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dc.contributor.authorBAUBÖCK, Rainer
dc.identifier.citationEuropean Journal of Political Theory, 2007, 6, 4, 98-405en
dc.description.abstractBenhabib argues that the tension between universal human rights and democratic self-determination cannot be resolved. Distinguishing between the principle of rights, on the one hand, and context-specific `schedules of rights', on the other hand, helps, however, to specify the scope of both norms. I show that applying this idea to questions of citizenship requires further elaboration in three respects: (1) Benhabib's argument for porous rather than open borders, which does not fully address the challenge of global distributive justice; (2) norms for access to citizenship, which need to cover also transnational affiliations between sending states and their external populations; and (3) necessary constraints on democratic self-determination. I suggest replacing the principle of self-determination with a principle of self-government that does not include a unilateral right to determine the territorial or membership boundaries of the polityen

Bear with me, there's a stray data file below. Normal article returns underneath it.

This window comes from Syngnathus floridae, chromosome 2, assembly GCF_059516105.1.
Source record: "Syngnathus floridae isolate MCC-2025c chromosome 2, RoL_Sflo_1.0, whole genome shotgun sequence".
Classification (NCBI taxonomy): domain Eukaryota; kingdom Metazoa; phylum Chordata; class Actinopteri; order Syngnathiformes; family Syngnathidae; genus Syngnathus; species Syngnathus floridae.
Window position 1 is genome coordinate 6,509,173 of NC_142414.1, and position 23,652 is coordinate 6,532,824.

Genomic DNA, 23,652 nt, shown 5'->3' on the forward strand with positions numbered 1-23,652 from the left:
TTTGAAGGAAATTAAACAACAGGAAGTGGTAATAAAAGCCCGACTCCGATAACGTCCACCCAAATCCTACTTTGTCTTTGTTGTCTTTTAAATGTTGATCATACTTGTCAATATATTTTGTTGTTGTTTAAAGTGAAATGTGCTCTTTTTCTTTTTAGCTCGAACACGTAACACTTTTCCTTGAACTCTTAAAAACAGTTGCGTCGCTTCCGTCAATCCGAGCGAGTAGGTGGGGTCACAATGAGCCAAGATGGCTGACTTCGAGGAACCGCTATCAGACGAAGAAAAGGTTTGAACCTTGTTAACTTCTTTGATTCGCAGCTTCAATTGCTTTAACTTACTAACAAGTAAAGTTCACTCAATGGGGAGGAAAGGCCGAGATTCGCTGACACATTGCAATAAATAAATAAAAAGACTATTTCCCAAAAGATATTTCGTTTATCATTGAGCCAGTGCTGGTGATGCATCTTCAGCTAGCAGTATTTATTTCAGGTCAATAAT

dc.titleThe Rights of Others and the Boundaries of Democracyen

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